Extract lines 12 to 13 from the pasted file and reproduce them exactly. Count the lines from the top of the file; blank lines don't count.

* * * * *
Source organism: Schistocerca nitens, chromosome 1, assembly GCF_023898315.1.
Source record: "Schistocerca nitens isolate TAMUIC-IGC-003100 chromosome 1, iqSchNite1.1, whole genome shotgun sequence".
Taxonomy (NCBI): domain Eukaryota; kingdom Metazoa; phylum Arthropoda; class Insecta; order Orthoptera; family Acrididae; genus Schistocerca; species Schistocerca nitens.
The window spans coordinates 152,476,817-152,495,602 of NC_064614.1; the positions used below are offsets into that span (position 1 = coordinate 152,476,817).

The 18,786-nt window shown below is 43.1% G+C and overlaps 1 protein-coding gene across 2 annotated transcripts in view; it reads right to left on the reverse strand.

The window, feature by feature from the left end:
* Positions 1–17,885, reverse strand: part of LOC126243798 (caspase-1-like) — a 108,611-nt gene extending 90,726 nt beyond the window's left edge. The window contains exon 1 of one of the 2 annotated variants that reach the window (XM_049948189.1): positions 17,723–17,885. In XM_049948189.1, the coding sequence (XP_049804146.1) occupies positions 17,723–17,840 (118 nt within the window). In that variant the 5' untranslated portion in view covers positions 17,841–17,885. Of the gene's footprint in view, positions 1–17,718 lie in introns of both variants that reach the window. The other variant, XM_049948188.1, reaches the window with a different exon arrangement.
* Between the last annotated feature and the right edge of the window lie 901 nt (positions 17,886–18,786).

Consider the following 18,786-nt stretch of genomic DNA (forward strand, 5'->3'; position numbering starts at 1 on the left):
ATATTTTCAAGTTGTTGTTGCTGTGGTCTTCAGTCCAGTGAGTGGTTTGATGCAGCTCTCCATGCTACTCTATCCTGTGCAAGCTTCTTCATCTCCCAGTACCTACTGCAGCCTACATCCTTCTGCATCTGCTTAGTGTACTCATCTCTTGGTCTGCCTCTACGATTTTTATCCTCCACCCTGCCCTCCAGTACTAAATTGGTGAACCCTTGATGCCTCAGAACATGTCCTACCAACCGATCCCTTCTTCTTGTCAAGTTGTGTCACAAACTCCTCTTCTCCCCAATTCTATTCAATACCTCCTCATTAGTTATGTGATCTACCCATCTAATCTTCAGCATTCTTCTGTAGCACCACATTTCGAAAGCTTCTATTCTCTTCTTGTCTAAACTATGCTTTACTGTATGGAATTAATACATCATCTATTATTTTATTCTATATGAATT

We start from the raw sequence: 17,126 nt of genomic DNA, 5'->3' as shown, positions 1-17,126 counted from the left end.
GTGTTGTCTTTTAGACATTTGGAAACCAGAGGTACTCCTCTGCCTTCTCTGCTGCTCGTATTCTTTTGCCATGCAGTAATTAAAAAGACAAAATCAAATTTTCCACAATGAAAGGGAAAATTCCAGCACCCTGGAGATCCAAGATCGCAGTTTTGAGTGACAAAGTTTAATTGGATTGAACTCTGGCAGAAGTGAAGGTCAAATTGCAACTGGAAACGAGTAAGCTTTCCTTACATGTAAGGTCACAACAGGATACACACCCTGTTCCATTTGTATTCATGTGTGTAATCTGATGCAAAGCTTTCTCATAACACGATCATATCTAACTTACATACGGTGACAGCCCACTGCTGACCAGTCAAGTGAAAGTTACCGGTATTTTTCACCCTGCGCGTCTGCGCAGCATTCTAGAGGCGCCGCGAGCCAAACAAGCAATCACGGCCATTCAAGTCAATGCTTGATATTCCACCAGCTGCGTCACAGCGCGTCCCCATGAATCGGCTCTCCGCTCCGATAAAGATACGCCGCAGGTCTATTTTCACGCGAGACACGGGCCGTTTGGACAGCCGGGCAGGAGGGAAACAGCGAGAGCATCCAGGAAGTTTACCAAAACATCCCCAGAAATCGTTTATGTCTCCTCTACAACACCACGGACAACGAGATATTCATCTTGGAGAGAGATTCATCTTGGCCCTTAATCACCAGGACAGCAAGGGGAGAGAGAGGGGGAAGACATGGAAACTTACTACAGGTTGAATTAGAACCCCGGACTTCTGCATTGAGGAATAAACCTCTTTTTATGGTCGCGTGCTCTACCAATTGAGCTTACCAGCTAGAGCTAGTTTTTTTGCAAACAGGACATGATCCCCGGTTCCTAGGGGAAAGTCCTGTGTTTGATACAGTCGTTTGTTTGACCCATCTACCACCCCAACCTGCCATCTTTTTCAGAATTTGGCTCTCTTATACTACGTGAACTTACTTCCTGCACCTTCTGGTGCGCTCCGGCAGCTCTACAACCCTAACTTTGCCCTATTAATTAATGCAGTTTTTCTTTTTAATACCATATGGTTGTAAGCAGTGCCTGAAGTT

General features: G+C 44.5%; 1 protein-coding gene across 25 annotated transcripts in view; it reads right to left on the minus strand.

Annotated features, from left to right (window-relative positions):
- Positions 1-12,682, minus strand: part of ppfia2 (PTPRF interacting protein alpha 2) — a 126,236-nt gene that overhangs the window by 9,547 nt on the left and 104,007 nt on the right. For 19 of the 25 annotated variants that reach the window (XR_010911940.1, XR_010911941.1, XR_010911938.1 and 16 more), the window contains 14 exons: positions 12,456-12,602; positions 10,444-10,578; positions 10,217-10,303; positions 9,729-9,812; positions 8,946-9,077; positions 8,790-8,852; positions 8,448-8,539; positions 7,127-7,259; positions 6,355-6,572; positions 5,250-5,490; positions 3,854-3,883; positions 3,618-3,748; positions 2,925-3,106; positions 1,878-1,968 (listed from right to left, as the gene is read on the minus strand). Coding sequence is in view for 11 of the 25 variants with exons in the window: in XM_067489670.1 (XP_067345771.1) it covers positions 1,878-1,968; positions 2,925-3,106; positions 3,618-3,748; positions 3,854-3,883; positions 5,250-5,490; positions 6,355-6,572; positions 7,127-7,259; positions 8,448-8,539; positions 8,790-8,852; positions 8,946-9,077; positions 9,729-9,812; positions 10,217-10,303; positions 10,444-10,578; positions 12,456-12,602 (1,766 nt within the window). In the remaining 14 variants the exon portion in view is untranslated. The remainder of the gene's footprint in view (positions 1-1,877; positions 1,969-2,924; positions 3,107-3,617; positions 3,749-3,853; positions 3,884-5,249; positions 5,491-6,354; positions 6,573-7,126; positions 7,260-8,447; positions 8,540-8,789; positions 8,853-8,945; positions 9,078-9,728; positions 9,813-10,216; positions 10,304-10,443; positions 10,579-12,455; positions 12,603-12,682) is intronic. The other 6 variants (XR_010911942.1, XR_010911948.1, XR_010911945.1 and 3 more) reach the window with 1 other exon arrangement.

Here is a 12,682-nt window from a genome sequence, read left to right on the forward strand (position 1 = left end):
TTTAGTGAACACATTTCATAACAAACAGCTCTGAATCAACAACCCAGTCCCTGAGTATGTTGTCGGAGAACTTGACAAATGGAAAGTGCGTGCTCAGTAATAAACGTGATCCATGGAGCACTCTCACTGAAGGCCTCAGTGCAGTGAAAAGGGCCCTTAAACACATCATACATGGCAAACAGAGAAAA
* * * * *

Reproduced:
GTGTTGTCTTTTAGACATTTGGAAACCAGAGGTACTCCTCTGCCTTCTCTGCTGCTCGTATTCTTTTGCCATGCAGTAATTAAAAAGACAAAATCAAATTTTCCACAATGAAAGGGAAAATTCCAGCACCCTGGAGATCCAAGATCGCAGTTTTGAGTGACAAAGTTTAATTGGATTGAACTCTGGCAGAAGTGAAGGTCAAATTGCAACTGGAAACGAGTAAGCTTTCCTTACATGTAAGGTCACAACAGGATACACACCCTGTTCCATTTGTATTCATGTGTGTAATCTGATGCAAAGCTTTCTCATAACACGATCATATCTAACTTACATACGGTGACAGCCCACTGCTGACCAGTCAAGTGAAAGTTACCGGTATTTTTCACCCTGCGCGTCTGCGCAGCATTCTAGAGGCGCCGCGAGCCAAACAAGCAATCACGGCCATTCAAGTCAATGCTTGATATTCCACCAGCTGCGTCACAGCGCGTCCCCATGAATCGGCTCTCCGCTCCGATAAAGATACGCCGCAGGTCTATTTTCACGCGAGACACGGGCCGTTTGGACAGCCGGGCAGGAGGGAAACAGCGAGAGCATCCAGGAAGTTTACCAAAACATCCCCAGAAATCGTTTATGTCTCCTCTACAACACCACGGACAACGAGATATTCATCTTGGAGAGAGATTCATCTTGGCCCTTAATCACCAGGACAGCAAGGGGAGAGAGAGGGGGAAGACATGGAAACTTACTACAGGTTGAATTAGAACCCCGGACTTCTGCATTGAGGAATAAACCTCTTTTTATGGTCGCGTGCTCTACCAATTGAGCTTACCAGCTAGAGCTAGTTTTTTTGCAAACAGGACATGATCCCCGGTTCCTAGGGGAAAGTCCTGTGTTTGATACAGTCGTTTGTTTGACCCATCTACCACCCCAACCTGCCATCTTTTTCAGAATTTGGCTCTCTTATACTACGTGAACTTACTTCCTGCACCTTCTGGTGCGCTCCGGCAGCTCTACAACCCTAACTTTGCCCTATTAATTAATGCAGTTTTTCTTTTTAATACCATATGGTTGTAAGCAGTGCCTGAAGTT

General features: G+C 44.5%; 1 protein-coding gene across 25 annotated transcripts in view; it reads right to left on the minus strand.